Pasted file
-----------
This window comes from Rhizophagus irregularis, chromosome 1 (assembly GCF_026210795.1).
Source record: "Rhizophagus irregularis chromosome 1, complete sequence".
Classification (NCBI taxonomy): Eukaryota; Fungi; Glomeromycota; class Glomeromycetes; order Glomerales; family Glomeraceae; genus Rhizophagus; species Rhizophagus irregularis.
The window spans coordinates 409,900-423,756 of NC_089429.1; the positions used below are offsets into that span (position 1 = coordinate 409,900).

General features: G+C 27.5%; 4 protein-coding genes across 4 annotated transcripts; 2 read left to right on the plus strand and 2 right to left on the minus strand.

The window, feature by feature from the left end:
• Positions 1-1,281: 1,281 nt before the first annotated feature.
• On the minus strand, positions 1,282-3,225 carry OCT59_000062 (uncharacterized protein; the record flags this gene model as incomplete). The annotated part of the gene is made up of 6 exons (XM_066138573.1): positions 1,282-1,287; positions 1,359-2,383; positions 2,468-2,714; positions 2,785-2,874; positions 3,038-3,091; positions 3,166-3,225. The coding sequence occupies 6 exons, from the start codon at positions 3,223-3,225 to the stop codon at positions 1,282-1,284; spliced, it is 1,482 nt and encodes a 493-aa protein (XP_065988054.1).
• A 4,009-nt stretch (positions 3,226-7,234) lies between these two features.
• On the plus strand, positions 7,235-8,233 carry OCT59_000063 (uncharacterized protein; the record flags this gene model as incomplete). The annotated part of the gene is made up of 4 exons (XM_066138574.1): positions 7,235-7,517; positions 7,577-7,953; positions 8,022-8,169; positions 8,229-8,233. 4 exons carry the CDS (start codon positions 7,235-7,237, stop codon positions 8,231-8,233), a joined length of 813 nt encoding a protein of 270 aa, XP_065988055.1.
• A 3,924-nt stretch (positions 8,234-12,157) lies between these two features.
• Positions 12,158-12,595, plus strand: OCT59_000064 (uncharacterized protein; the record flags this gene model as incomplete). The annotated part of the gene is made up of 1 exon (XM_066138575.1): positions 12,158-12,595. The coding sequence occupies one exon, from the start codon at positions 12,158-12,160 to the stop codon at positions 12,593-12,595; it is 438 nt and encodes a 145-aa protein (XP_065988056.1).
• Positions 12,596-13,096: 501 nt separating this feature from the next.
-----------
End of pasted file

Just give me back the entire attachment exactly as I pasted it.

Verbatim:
This window comes from Rhizophagus irregularis, chromosome 1 (assembly GCF_026210795.1).
Source record: "Rhizophagus irregularis chromosome 1, complete sequence".
Classification (NCBI taxonomy): Eukaryota; Fungi; Glomeromycota; class Glomeromycetes; order Glomerales; family Glomeraceae; genus Rhizophagus; species Rhizophagus irregularis.
The window spans coordinates 409,900-423,756 of NC_089429.1; the positions used below are offsets into that span (position 1 = coordinate 409,900).

General features: G+C 27.5%; 4 protein-coding genes across 4 annotated transcripts; 2 read left to right on the plus strand and 2 right to left on the minus strand.

The window, feature by feature from the left end:
• Positions 1-1,281: 1,281 nt before the first annotated feature.
• On the minus strand, positions 1,282-3,225 carry OCT59_000062 (uncharacterized protein; the record flags this gene model as incomplete). The annotated part of the gene is made up of 6 exons (XM_066138573.1): positions 1,282-1,287; positions 1,359-2,383; positions 2,468-2,714; positions 2,785-2,874; positions 3,038-3,091; positions 3,166-3,225. The coding sequence occupies 6 exons, from the start codon at positions 3,223-3,225 to the stop codon at positions 1,282-1,284; spliced, it is 1,482 nt and encodes a 493-aa protein (XP_065988054.1).
• A 4,009-nt stretch (positions 3,226-7,234) lies between these two features.
• On the plus strand, positions 7,235-8,233 carry OCT59_000063 (uncharacterized protein; the record flags this gene model as incomplete). The annotated part of the gene is made up of 4 exons (XM_066138574.1): positions 7,235-7,517; positions 7,577-7,953; positions 8,022-8,169; positions 8,229-8,233. 4 exons carry the CDS (start codon positions 7,235-7,237, stop codon positions 8,231-8,233), a joined length of 813 nt encoding a protein of 270 aa, XP_065988055.1.
• A 3,924-nt stretch (positions 8,234-12,157) lies between these two features.
• Positions 12,158-12,595, plus strand: OCT59_000064 (uncharacterized protein; the record flags this gene model as incomplete). The annotated part of the gene is made up of 1 exon (XM_066138575.1): positions 12,158-12,595. The coding sequence occupies one exon, from the start codon at positions 12,158-12,160 to the stop codon at positions 12,593-12,595; it is 438 nt and encodes a 145-aa protein (XP_065988056.1).
• Positions 12,596-13,096: 501 nt separating this feature from the next.